• Police permit: Some businesses require police clearance or permit. You may also need a police permit if your business has an alarm that generates a police response when it goes off.

  • Food permit: If your business makes or sells food, don't start cooking without it.

  • Seller's permit: All businesses that sell taxable products in states with sales tax (there are just a few that don't have sales tax) need one of these. The definition of taxable products varies from state to state.

  • Building permits, fire certificates, and zoning permits: Check with your local planning department for restrictions on the kinds of business activities that can be conducted in your home. Some localities, for example, restrict Home-based businesses that operate in residentially zoned communities from having customers come to the place of business.

  • State occupational licenses: Certain occupations (for example, doctors, lawyers, general contractors, day care providers, and so on) require a special license. Check with the state agency regulating consumer affairs.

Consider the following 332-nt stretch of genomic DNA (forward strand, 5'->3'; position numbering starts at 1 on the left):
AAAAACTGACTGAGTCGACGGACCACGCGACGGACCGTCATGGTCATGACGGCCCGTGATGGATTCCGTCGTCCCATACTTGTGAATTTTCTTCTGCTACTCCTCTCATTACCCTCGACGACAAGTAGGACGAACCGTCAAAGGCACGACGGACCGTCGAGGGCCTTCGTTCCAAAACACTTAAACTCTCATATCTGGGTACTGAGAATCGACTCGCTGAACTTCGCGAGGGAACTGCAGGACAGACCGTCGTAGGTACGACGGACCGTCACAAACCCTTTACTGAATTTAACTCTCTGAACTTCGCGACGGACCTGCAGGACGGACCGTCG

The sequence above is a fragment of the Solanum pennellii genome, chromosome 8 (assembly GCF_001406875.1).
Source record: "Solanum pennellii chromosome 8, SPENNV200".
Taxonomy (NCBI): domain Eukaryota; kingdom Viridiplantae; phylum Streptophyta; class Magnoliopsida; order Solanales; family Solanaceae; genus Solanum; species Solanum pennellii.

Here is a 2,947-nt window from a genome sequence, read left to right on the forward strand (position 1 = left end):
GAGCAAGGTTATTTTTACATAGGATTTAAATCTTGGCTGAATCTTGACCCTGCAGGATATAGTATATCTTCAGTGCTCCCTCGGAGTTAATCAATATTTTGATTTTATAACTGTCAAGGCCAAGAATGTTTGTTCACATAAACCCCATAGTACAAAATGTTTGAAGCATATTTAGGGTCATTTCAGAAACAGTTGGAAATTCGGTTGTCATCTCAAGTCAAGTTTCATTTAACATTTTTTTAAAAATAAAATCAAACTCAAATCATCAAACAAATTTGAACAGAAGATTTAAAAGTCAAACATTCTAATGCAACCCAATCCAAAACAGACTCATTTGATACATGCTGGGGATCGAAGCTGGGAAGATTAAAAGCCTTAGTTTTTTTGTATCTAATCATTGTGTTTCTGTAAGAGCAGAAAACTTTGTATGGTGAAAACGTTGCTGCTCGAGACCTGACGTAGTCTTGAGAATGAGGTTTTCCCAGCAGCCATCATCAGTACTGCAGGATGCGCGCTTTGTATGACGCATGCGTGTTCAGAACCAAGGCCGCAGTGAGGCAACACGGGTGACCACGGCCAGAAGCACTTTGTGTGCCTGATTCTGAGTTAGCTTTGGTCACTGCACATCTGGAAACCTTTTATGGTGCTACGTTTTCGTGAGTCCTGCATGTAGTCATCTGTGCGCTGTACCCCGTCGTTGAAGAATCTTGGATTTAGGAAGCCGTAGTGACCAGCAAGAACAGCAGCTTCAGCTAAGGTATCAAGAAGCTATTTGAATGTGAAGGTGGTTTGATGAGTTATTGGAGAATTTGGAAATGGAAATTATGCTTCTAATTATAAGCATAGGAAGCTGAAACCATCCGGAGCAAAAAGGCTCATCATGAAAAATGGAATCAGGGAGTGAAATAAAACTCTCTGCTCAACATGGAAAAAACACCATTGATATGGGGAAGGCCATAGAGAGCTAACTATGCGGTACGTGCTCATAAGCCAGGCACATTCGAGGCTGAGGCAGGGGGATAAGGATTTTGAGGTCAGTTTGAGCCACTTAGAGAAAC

• Federal export licenses: If you want to export goods to another country, your business will be subject to all kinds of federal regulation. Get more information on this from the Department of Commerce. A number of optional certifications can help in some situations: You may want to look into being certified as a small business, minority-owned, woman-owned, or a disabled-veteran-owned enterprise.

Contact your local Small Business Development Center or other local economic development organization for guidance on these local and state and federal issues — you'll be glad you did!